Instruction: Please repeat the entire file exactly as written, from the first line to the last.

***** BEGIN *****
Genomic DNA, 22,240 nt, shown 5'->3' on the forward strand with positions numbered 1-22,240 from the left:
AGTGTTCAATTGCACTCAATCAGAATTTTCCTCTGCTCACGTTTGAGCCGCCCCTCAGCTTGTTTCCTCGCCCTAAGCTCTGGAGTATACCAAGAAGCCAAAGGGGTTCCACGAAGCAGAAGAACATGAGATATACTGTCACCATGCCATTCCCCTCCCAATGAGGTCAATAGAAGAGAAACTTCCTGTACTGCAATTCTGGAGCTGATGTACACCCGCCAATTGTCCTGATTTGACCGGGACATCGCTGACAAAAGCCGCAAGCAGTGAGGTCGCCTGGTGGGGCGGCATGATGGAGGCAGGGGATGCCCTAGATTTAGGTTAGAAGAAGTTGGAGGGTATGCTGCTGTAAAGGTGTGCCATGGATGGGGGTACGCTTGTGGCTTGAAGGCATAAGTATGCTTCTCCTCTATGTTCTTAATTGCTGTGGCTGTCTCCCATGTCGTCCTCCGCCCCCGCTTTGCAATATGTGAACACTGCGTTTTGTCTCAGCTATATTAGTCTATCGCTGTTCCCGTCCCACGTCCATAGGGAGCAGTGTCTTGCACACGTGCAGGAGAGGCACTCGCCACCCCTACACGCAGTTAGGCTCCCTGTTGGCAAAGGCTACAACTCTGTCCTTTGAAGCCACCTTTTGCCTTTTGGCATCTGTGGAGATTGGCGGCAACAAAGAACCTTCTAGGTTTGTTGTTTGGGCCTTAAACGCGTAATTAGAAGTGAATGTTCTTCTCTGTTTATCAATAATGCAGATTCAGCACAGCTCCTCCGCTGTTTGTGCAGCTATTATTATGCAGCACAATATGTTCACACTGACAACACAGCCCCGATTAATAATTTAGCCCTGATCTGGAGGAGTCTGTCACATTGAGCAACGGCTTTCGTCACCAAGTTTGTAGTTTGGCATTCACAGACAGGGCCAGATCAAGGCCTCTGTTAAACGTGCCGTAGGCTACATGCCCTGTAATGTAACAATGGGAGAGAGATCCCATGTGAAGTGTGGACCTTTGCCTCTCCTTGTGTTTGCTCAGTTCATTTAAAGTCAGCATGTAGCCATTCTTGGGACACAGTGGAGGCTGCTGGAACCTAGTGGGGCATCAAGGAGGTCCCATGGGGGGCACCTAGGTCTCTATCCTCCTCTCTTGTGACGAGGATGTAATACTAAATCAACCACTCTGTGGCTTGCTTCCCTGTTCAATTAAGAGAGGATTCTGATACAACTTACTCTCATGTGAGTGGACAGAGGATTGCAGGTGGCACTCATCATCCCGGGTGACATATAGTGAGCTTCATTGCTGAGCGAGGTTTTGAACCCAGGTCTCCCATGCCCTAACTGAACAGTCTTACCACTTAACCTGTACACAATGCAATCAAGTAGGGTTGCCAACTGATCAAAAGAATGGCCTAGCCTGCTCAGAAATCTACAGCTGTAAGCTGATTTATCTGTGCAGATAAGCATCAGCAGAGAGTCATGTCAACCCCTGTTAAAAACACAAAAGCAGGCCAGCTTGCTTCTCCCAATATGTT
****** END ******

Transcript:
Genomic DNA, 22,240 nt, shown 5'->3' on the forward strand with positions numbered 1-22,240 from the left:
AGTGTTCAATTGCACTCAATCAGAATTTTCCTCTGCTCACGTTTGAGCCGCCCCTCAGCTTGTTTCCTCGCCCTAAGCTCTGGAGTATACCAAGAAGCCAAAGGGGTTCCACGAAGCAGAAGAACATGAGATATACTGTCACCATGCCATTCCCCTCCCAATGAGGTCAATAGAAGAGAAACTTCCTGTACTGCAATTCTGGAGCTGATGTACACCCGCCAATTGTCCTGATTTGACCGGGACATCGCTGACAAAAGCCGCAAGCAGTGAGGTCGCCTGGTGGGGCGGCATGATGGAGGCAGGGGATGCCCTAGATTTAGGTTAGAAGAAGTTGGAGGGTATGCTGCTGTAAAGGTGTGCCATGGATGGGGGTACGCTTGTGGCTTGAAGGCATAAGTATGCTTCTCCTCTATGTTCTTAATTGCTGTGGCTGTCTCCCATGTCGTCCTCCGCCCCCGCTTTGCAATATGTGAACACTGCGTTTTGTCTCAGCTATATTAGTCTATCGCTGTTCCCGTCCCACGTCCATAGGGAGCAGTGTCTTGCACACGTGCAGGAGAGGCACTCGCCACCCCTACACGCAGTTAGGCTCCCTGTTGGCAAAGGCTACAACTCTGTCCTTTGAAGCCACCTTTTGCCTTTTGGCATCTGTGGAGATTGGCGGCAACAAAGAACCTTCTAGGTTTGTTGTTTGGGCCTTAAACGCGTAATTAGAAGTGAATGTTCTTCTCTGTTTATCAATAATGCAGATTCAGCACAGCTCCTCCGCTGTTTGTGCAGCTATTATTATGCAGCACAATATGTTCACACTGACAACACAGCCCCGATTAATAATTTAGCCCTGATCTGGAGGAGTCTGTCACATTGAGCAACGGCTTTCGTCACCAAGTTTGTAGTTTGGCATTCACAGACAGGGCCAGATCAAGGCCTCTGTTAAACGTGCCGTAGGCTACATGCCCTGTAATGTAACAATGGGAGAGAGATCCCATGTGAAGTGTGGACCTTTGCCTCTCCTTGTGTTTGCTCAGTTCATTTAAAGTCAGCATGTAGCCATTCTTGGGACACAGTGGAGGCTGCTGGAACCTAGTGGGGCATCAAGGAGGTCCCATGGGGGGCACCTAGGTCTCTATCCTCCTCTCTTGTGACGAGGATGTAATACTAAATCAACCACTCTGTGGCTTGCTTCCCTGTTCAATTAAGAGAGGATTCTGATACAACTTACTCTCATGTGAGTGGACAGAGGATTGCAGGTGGCACTCATCATCCCGGGTGACATATAGTGAGCTTCATTGCTGAGCGAGGTTTTGAACCCAGGTCTCCCATGCCCTAACTGAACAGTCTTACCACTTAACCTGTACACAATGCAATCAAGTAGGGTTGCCAACTGATCAAAAGAATGGCCTAGCCTGCTCAGAAATCTACAGCTGTAAGCTGATTTATCTGTGCAGATAAGCATCAGCAGAGAGTCATGTCAACCCCTGTTAAAAACACAAAAGCAGGCCAGCTTGCTTCTCCCAATATGTT